PHOENIX – Valley Parkinson's patients are turning to non-contact boxing to help punch back at their disease.
SCOTTSDALE – Cable network HGTV has decked out a Scottsdale home with new technology that will allow the homeowner to lock the door, raise window shades and control their showers from a smartphone or tablet.
WASHINGTON - The House voted Tuesday to repeal an Obama-era regulation that would have required internet service providers to get explicit consent before selling customer data, a policy that critics said would have stifled business.
TUCSON – The University of Arizona has partnered with a private manufacturing firm to create a more eco-friendly version of concrete.
MESA – How can you get from Phoenix to San Diego in less than 45 minutes safely? By jumping into a pod that levitates and travels through a tube at 750 miles per hour, of course.
PHOENIX – A three-year study of the Arizona State University football team will help researchers develop tools to better diagnose and prevent sports-related concussions and other injuries or diseases.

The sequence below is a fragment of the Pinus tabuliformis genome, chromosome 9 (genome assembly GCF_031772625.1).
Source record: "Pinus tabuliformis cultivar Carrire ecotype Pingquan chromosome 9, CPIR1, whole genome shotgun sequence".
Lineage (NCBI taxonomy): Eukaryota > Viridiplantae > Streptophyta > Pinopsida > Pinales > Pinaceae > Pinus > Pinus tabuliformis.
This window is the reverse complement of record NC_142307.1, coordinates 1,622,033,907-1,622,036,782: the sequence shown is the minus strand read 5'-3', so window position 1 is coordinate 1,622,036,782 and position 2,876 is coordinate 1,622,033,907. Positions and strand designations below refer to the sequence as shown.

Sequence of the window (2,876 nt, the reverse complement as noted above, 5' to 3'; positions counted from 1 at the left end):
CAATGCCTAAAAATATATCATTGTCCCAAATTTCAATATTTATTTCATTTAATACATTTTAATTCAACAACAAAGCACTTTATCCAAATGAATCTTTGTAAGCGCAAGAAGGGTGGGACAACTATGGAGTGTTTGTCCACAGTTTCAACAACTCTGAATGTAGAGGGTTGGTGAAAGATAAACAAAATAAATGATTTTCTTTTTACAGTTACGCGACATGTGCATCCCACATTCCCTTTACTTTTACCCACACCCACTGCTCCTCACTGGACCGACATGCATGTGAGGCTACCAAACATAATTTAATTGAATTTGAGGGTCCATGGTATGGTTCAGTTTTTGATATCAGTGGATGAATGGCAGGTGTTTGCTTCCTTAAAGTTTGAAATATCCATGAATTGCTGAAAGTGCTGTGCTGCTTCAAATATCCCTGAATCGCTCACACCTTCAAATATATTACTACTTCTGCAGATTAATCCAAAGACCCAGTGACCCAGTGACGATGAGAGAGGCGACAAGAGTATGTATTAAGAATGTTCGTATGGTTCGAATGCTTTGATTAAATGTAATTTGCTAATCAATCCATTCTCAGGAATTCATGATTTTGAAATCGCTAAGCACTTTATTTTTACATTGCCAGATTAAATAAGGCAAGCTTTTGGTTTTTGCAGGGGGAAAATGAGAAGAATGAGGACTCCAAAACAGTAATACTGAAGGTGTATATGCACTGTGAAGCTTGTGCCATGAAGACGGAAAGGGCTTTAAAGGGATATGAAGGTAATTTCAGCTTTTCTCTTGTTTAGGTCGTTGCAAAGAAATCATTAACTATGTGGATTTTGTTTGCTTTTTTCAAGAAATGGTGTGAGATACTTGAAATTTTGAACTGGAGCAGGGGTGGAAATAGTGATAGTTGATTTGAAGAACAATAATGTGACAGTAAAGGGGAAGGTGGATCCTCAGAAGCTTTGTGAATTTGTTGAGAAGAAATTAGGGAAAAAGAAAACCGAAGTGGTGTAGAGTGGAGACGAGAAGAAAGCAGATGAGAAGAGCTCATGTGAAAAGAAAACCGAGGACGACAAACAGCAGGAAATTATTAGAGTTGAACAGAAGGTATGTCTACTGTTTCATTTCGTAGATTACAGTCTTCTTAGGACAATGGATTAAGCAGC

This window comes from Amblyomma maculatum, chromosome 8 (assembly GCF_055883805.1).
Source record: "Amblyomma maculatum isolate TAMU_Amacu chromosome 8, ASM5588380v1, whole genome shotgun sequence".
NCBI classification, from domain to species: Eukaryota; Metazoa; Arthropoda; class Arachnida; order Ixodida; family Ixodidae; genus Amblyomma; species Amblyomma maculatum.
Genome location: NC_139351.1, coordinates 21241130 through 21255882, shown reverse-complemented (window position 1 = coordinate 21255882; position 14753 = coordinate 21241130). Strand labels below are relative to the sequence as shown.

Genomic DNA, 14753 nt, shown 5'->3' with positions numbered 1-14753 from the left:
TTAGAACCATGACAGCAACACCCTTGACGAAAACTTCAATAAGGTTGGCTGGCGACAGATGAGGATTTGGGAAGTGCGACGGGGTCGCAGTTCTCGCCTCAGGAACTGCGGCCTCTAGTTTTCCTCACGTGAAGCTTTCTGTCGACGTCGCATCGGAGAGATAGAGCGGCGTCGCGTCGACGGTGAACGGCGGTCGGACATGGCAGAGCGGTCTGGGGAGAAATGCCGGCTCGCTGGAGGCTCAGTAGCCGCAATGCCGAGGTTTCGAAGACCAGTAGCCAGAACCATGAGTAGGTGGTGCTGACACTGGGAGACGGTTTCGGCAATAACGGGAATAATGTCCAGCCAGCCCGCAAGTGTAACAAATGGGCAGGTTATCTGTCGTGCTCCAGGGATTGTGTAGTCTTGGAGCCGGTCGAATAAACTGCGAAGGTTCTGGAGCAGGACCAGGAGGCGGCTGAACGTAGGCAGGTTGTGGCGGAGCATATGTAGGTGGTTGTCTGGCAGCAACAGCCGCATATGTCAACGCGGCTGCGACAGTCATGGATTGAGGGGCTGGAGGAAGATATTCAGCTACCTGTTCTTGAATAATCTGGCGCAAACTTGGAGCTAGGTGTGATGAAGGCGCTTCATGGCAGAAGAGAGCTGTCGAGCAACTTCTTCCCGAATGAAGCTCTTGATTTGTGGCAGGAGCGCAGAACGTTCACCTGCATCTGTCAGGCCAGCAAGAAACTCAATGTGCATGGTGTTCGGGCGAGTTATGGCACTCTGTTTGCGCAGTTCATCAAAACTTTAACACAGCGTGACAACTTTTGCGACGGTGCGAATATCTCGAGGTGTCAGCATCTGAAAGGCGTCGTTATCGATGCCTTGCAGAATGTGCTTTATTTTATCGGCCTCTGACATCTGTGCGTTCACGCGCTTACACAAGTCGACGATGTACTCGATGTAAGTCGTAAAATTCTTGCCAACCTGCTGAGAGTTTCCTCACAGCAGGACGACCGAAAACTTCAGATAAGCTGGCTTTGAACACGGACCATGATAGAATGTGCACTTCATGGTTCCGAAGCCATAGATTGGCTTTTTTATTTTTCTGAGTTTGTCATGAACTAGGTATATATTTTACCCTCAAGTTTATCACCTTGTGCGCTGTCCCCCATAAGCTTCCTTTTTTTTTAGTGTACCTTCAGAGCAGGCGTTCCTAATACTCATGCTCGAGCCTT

PHOENIX – Female-owned businesses generate more than $1.6 trillion nationwide a year, according to American Express Open. Entrepreneur Felena Hanson would like to see women in Arizona add to that.
PHOENIX – Tempers flared at Wednesday’s public hearing over a proposed rate hike for Arizona Public Service customers.
Cronkite News is working on a story about the ongoing expansion of the Valley Metro's light rail and the effects on those who live and work along its corridor.
PHOENIX – Michael Chertoff, who served as U.S. Secretary of Homeland Security from 2005 to 2009, said there’s a new story about hacking that “catches your attention” every day.
MESA – A horse prances around an open field in the East Valley, ready to give birth. But Cheyenne and her foal have a larger role to play in equine medicine: The birth will provide regenerative materials and stem cells that could help other animals recover from injuries.
According to a McKinsey Global Institute report, 51 percent of existing jobs in the United States could be at least partially replaced by the automation technology we already have today.